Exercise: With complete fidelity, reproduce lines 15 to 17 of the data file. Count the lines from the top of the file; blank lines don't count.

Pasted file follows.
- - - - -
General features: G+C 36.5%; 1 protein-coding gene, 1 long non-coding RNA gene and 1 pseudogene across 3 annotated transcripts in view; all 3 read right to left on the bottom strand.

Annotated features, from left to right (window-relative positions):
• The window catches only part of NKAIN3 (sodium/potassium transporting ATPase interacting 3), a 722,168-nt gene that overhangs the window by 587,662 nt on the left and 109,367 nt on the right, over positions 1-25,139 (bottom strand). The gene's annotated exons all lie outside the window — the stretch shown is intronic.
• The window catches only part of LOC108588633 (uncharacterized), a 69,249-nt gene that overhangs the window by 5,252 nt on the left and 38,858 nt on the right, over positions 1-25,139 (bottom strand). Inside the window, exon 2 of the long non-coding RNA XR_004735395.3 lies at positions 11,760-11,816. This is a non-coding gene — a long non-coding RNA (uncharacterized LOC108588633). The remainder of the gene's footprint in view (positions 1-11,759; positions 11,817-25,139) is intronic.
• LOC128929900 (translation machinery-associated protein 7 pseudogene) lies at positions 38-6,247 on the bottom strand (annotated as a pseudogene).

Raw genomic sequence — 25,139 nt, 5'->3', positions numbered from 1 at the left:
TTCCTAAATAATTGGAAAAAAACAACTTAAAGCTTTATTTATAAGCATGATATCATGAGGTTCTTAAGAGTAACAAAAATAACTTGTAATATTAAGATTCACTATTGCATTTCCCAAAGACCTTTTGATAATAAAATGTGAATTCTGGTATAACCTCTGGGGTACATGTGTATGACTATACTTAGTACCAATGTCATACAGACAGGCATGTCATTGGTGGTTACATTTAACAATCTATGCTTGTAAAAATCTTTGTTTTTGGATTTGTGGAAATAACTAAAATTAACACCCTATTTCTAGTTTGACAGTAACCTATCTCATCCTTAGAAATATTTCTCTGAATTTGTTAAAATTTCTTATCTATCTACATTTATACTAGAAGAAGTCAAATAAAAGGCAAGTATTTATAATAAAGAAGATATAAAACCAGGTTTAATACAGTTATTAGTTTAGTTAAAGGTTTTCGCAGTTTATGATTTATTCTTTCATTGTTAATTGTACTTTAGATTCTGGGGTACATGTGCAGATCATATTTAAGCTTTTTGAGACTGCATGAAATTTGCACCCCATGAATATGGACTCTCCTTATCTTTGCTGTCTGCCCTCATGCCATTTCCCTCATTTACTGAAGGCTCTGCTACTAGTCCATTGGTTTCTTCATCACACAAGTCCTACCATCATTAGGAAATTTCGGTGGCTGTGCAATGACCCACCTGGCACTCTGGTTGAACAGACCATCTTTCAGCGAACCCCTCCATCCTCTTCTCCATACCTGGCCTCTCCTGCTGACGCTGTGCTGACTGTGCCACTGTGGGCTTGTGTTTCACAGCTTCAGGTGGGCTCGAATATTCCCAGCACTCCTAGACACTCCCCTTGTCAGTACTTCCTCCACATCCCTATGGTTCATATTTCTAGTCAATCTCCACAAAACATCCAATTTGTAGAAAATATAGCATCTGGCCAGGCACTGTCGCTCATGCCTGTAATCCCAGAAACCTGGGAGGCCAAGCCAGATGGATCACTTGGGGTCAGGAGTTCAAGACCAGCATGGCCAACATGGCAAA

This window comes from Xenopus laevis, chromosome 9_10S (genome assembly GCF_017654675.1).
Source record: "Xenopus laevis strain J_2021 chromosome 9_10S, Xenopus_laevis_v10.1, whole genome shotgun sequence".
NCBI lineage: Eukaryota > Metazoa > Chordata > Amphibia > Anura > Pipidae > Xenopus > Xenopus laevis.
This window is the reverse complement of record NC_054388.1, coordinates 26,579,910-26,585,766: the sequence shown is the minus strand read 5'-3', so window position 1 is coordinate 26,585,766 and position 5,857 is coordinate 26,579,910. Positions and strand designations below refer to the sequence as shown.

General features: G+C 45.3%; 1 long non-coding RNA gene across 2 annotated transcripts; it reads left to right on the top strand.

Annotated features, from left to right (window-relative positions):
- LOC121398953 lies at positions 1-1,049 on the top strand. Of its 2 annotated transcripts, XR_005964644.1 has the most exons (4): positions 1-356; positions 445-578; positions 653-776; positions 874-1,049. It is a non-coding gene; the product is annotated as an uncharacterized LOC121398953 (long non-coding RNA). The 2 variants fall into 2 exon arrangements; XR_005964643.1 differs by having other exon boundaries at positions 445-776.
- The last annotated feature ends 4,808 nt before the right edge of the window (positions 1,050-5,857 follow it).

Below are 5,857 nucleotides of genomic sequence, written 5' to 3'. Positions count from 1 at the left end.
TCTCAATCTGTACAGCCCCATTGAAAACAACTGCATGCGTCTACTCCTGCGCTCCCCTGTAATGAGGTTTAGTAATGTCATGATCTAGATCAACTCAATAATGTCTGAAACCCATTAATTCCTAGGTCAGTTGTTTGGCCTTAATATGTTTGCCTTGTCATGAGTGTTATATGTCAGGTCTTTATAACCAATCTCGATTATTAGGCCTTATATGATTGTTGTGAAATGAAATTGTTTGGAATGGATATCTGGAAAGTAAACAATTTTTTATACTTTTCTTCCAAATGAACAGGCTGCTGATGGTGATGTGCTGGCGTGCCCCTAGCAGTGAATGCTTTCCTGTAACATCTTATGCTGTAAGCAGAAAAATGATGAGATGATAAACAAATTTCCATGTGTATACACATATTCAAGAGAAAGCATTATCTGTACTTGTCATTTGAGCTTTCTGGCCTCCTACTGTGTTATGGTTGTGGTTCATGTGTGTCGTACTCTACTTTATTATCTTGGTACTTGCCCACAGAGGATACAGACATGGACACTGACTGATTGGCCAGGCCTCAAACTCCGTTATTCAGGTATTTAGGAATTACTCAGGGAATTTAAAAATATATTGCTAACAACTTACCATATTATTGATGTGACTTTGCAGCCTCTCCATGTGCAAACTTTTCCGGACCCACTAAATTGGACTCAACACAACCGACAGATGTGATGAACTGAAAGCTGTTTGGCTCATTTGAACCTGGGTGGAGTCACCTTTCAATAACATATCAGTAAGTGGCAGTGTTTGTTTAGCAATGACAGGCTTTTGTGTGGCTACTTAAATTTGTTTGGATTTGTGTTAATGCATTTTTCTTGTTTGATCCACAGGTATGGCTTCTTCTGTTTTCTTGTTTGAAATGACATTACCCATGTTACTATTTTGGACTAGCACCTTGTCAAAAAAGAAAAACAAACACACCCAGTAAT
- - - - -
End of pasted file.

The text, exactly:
- The last annotated feature ends 4,808 nt before the right edge of the window (positions 1,050-5,857 follow it).

Below are 5,857 nucleotides of genomic sequence, written 5' to 3'. Positions count from 1 at the left end.
TCTCAATCTGTACAGCCCCATTGAAAACAACTGCATGCGTCTACTCCTGCGCTCCCCTGTAATGAGGTTTAGTAATGTCATGATCTAGATCAACTCAATAATGTCTGAAACCCATTAATTCCTAGGTCAGTTGTTTGGCCTTAATATGTTTGCCTTGTCATGAGTGTTATATGTCAGGTCTTTATAACCAATCTCGATTATTAGGCCTTATATGATTGTTGTGAAATGAAATTGTTTGGAATGGATATCTGGAAAGTAAACAATTTTTTATACTTTTCTTCCAAATGAACAGGCTGCTGATGGTGATGTGCTGGCGTGCCCCTAGCAGTGAATGCTTTCCTGTAACATCTTATGCTGTAAGCAGAAAAATGATGAGATGATAAACAAATTTCCATGTGTATACACATATTCAAGAGAAAGCATTATCTGTACTTGTCATTTGAGCTTTCTGGCCTCCTACTGTGTTATGGTTGTGGTTCATGTGTGTCGTACTCTACTTTATTATCTTGGTACTTGCCCACAGAGGATACAGACATGGACACTGACTGATTGGCCAGGCCTCAAACTCCGTTATTCAGGTATTTAGGAATTACTCAGGGAATTTAAAAATATATTGCTAACAACTTACCATATTATTGATGTGACTTTGCAGCCTCTCCATGTGCAAACTTTTCCGGACCCACTAAATTGGACTCAACACAACCGACAGATGTGATGAACTGAAAGCTGTTTGGCTCATTTGAACCTGGGTGGAGTCACCTTTCAATAACATATCAGTAAGTGGCAGTGTTTGTTTAGCAATGACAGGCTTTTGTGTGGCTACTTAAATTTGTTTGGATTTGTGTTAATGCATTTTTCTTGTTTGATCCACAGGTATGGCTTCTTCTGTTTTCTTGTTTGAAATGACATTACCCATGTTACTATTTTGGACTAGCACCTTGTCAAAAAAGAAAAACAAACACACCCAGTAAT